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The Top Gear car review:Lotus Elise
For:Chassis good enough to offset the droning engines...
Against:Awkward access, impracticality
The Elise is an immature scamp: an entertaining thing in passing, but over prolonged exposure its noisy and panting nature can get pretty tiresome...
Yes, Lotus is back! Paul Horrell reports back on the first new car from Hethel in a while…
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If this is the future of low CO2 driving, we’re in. Hoof around like a loon, then smile at your neighbour in their Prius. Fool!
As green as an eco-freak’s pea soup. And just as much fun as a regular Elise. The future should be like this.
Nice thought, but because the engine zips round to the 8,500rpm redline so quickly, you’ve barely time to react and grab the next gear. And, to be...
Standard procedure when putting together a group test is your new car versus the two most appropriate rivals. Pretty easy, really, considering the...
What we say:
In a world where cars are more and more divorced from both driver and road, the lightweight Elise is a sports car that still delivers the best seat-of-the-pants feel this side of a Caterham.
What is it?
Still around after all this time because no other car epitomises the spirit and ethos of Lotus. Its chassis is brilliant, thanks to continual subtle evolution of its nuances - good enough to offset the droning engines, awkward access, impracticality…
The Elise makes even a trip to the shops an adventure, with steering so feelsome it’s like running the palm of your hand down the tarmac itself. You can feel road cambers that you won’t have a clue about from the helm of any sports saloon, and when the car starts to reach the limits of its considerable grip, your bum will telegraph the situation to you well in advance.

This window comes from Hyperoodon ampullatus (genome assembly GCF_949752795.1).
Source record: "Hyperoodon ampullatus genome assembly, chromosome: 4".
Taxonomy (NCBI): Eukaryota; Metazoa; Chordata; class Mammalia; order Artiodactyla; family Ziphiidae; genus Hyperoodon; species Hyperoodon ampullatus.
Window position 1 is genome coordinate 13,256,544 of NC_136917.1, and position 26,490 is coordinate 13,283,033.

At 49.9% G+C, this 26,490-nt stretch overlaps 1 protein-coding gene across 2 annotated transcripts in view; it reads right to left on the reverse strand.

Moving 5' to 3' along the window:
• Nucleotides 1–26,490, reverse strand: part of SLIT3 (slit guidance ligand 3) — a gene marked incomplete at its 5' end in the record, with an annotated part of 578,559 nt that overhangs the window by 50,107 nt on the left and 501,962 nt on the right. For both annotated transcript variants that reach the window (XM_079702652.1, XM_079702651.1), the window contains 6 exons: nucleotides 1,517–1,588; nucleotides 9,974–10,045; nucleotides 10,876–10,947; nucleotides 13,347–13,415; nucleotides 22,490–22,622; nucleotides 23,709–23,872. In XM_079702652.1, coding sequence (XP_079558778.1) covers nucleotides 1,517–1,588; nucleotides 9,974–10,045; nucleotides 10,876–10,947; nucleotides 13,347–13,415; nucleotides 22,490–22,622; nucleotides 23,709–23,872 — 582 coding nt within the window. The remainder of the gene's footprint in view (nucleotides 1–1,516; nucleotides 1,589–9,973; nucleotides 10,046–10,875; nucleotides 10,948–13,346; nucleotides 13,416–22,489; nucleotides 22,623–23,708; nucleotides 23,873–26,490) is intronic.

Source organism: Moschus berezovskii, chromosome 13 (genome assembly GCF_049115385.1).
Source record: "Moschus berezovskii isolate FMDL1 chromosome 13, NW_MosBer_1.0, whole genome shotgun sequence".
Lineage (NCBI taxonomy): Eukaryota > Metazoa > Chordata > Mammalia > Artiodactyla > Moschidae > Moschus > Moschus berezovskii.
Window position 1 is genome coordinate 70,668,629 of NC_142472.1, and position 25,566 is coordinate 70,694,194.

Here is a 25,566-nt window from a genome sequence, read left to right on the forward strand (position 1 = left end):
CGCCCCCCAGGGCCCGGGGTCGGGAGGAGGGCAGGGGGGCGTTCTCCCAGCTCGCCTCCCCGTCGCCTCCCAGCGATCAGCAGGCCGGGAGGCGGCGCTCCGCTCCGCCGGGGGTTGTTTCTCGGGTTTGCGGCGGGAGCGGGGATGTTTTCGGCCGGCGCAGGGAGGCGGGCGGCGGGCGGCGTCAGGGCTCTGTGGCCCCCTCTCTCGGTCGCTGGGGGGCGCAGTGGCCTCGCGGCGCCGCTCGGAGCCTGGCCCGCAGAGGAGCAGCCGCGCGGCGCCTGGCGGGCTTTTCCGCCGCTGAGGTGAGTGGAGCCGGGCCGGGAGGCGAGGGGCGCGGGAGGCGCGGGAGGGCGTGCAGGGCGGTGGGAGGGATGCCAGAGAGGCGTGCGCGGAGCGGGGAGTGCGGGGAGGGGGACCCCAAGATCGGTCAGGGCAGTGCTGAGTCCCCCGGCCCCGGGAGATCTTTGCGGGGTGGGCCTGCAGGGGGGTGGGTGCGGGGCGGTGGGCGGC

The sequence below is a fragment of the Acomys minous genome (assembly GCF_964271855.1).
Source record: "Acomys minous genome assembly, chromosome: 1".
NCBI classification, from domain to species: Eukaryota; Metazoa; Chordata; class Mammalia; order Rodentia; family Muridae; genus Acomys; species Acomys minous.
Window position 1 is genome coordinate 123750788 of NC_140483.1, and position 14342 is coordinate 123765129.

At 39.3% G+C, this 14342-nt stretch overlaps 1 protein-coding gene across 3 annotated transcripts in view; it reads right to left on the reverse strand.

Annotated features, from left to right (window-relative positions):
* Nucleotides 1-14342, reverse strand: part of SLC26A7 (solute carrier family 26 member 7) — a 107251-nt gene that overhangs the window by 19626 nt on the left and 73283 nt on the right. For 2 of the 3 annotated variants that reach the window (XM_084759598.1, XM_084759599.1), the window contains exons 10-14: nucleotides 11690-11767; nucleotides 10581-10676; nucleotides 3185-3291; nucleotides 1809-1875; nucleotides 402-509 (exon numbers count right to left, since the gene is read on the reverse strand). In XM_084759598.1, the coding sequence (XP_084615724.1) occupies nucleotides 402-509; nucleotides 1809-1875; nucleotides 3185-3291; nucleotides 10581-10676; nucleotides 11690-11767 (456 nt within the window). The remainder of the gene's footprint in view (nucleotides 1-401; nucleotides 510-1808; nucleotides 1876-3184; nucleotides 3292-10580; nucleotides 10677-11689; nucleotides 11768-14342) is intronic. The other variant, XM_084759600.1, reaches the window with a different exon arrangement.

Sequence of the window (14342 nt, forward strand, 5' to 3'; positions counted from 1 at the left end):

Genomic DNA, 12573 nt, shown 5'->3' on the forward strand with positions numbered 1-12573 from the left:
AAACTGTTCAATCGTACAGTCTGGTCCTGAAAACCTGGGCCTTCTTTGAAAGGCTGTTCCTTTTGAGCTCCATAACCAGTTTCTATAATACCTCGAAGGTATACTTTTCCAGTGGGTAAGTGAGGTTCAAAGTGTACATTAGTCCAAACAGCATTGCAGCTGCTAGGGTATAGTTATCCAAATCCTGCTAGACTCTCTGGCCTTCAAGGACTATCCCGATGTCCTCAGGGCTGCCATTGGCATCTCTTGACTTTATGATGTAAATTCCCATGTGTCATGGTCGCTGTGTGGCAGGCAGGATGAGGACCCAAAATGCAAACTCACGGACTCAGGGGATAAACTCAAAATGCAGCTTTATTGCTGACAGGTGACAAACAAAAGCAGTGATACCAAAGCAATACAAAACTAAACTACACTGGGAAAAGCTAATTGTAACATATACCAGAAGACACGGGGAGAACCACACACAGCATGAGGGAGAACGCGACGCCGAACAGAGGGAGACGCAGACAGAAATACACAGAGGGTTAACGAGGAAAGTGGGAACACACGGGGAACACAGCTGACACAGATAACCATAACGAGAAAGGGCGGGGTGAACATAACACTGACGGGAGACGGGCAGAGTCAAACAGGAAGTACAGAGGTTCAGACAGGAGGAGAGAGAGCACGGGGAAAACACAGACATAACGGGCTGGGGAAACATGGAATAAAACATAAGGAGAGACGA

The Elise isn’t actually that shattering when it comes to out-and-out shove - it’s more to do with the purity of the driving experience. That said, it’s not slow; the 1.6-litre engine doesn’t sound much but it’s got plenty of punch. It produces 134bhp in the standard offering, meaning a 0-62mph time of 6.5 seconds. In the range-topping S, the Elise gets a 1.8-litre four-pot with 217bhp: that 0-62mph drops to 4.6 seconds.
On the inside
Just getting into the thing is a hilarious business, and once inside the ergonomics are terrible - the Elise is very focussed, so heaters and radios are added in later. Much easier entry and egress with the roof off, but it’s a pain to replace quickly if there’s a snap rain shower.
If there was a sliding scale of practicality with 1 being the worst and 10 being the best, the Elise would be somewhere around -2 with the Lamborghini Diablo SV and the TukTuk motor tricycle. There is a boot behind the engine, but it tends to cook whatever is stored there. Squashy bags are OK, but space everywhere else is at a premium. And don’t expect to arrive and be able to emerge gracefully - unless you’re 5ft tall, the Elise will strip your ego bare.
Modern Elises feel like they could be taken to a track and abused without falling to bits, but then there’s not that much inside to break. Don’t be worried if the aluminium tub creaks and rattles a bit - there’s little sound deadening and most of the interior is bare metal. The pop-in-pop-out roof bars sometimes have dodgy seals too - but that’s not a big worry.
Not a bad choice if you want a tidy driving experience and you still want to be able to use your face and heart afterwards. The engines are clean and economy is also pretty reasonable given the Elise’s performance potential - the 1.8 S will get 37.5mpg and the 1.6 an even better 45mpg.